How to Cover the Catholic Church
pope may preside at a canonization during a pastoral trip, as in 2007 in Sao
Paulo, Brazil, where Pope Benedict XVI canonized Father Antonio Galvao, a
Franciscan friar and the country’s first native-born saint.
If you’re interested in learning more about a saint-to-be and the long pro-
cess of canonization, talk to his or her postulator, the person responsible for
presenting and defending the evidence for a sainthood candidate. The church
generally must confirm two miracles through the candidate’s intercession
before a declaration of sainthood. Most often the miracles involve someone’s
medically inexplicable cure from a disease or physical disorder. If they’re still
alive, those whose healings were officially deemed miraculous often attend
the canonization ceremony and, as you might imagine, make for good inter-
views. Check, too, for pilgrims from the new saint’s religious order, lay organi-
zation or city. For example, at Mother Theodore Guerin’s 2006 canonization,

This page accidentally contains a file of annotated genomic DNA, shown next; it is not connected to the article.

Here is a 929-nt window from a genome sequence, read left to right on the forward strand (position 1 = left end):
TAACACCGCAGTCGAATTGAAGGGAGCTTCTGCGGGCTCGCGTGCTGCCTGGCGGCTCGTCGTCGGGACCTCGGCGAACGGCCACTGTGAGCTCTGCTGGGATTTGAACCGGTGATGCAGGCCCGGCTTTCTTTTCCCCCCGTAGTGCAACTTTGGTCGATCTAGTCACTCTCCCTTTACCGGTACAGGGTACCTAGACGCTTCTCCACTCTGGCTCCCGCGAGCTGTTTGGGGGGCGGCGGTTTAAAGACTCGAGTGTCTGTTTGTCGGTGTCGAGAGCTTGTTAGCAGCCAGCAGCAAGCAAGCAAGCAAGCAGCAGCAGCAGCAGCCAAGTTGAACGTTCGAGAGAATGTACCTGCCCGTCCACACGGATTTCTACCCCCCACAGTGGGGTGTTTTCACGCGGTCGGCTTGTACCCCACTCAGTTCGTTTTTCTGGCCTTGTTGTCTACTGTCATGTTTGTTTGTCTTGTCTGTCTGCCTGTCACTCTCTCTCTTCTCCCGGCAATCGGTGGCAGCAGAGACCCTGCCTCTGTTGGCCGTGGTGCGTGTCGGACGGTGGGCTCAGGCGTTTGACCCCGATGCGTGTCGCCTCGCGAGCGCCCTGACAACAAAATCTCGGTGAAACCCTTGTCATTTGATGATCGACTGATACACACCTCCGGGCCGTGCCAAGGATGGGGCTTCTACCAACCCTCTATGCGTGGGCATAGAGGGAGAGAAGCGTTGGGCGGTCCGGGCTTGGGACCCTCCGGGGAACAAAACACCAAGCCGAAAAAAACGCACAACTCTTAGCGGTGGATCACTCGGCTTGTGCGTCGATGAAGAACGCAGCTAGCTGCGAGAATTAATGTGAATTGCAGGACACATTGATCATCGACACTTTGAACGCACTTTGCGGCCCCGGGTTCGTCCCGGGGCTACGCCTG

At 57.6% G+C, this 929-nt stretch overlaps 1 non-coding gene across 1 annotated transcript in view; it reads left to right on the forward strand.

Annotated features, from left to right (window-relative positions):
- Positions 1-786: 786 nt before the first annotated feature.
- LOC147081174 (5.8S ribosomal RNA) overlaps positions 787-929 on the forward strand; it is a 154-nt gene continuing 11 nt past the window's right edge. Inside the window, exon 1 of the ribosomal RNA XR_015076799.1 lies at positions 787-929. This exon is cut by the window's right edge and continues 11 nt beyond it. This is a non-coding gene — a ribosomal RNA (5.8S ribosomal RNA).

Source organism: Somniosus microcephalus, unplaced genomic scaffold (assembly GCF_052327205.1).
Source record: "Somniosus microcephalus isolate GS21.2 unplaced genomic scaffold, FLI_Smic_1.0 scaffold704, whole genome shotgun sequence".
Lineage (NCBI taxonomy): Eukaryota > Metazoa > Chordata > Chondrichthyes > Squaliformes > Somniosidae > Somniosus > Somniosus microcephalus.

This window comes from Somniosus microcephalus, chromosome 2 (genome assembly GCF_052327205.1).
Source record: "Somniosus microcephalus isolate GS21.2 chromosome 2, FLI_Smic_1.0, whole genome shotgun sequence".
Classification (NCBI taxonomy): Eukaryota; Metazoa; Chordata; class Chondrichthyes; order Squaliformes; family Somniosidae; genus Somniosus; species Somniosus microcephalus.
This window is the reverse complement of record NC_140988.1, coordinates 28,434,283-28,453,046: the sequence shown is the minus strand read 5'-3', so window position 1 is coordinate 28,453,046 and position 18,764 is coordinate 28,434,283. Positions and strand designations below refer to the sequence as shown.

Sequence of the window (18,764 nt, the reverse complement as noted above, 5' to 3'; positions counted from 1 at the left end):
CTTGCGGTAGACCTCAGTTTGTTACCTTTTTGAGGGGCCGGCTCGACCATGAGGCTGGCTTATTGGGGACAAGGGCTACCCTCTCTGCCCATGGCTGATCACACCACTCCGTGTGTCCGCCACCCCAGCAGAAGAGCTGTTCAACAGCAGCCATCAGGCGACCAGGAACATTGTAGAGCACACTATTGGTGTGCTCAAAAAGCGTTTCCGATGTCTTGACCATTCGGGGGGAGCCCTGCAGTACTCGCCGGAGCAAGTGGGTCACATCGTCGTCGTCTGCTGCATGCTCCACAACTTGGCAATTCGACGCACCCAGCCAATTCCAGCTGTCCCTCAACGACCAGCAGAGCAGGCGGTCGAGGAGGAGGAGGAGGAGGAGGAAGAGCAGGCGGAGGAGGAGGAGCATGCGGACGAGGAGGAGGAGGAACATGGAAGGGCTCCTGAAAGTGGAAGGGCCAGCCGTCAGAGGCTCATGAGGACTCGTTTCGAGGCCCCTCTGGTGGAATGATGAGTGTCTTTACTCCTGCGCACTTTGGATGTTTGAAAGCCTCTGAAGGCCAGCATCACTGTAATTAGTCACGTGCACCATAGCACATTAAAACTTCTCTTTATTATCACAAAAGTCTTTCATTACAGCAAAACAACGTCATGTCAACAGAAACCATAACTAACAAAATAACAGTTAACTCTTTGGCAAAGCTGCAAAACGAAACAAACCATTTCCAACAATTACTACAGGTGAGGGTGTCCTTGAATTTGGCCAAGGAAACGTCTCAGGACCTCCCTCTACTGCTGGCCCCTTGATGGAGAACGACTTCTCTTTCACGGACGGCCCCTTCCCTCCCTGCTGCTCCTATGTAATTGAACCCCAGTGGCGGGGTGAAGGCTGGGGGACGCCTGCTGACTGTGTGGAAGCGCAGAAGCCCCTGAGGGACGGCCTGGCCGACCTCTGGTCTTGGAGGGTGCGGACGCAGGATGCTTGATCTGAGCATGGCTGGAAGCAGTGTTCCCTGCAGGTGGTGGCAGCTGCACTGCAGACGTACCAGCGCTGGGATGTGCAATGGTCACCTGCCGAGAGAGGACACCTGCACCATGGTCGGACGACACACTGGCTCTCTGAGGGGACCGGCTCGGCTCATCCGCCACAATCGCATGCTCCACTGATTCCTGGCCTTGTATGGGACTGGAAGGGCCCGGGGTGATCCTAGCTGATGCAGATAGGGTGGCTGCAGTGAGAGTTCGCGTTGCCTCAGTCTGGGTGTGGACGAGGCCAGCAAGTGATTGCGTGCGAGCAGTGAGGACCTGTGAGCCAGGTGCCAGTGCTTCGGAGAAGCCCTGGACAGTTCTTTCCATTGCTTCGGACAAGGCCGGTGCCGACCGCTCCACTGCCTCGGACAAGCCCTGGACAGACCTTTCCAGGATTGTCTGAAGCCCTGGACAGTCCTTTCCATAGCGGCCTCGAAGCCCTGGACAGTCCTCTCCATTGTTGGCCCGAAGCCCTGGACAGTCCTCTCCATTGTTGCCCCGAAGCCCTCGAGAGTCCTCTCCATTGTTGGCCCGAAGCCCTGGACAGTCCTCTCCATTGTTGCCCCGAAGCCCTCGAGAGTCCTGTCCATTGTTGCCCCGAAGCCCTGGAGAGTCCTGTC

students from a college in the Indiana town where she founded the Sisters of
Providence traveled to Rome for the event.
Be careful to differentiate between saint, blessed and venerable.
is the title used for someone whom the pope has decreed as having heroic
virtues, the first step on the road to sainthood.
is the title used for
someone who has been beatified. Beatification requires the recognition of a
miracle attributed to the candidate’s intervention. Also note that the pope does
not “make” or “create” someone a saint; he simply proclaims someone a
In 2005 the Congregation for the Causes of Saints announced that Pope
Benedict would preside only at canonizations, with a delegate handling beat-
ifications—an earlier step in the process toward sainthood. His predecessor
had presided at both ceremonies. The German pontiff, who as a cardinal had
expressed concern over the number of causes being promoted, called for more
scrutiny in choosing candidates for sainthood. During his 26-year tenure,
Pope John Paul II canonized 482 people and beatified 1,341.
Click on “Saints & Blesseds” on the Vatican Web site’s home page for a list
of canonizations and beatifications during the pontificate of Pope John Paul,
and to date under Pope Benedict.
An easy way to keep track of the press office’s communiqués is to subscribe
online to VIS, the
Vatican Information Service
. On weekdays at about 3
p.m. Rome time, an e-mail goes out containing pontifical acts and nomina-
tions, a summary of the pope’s homilies and speeches, presentations and com-
munications concerning pontifical documents and Vatican departments, and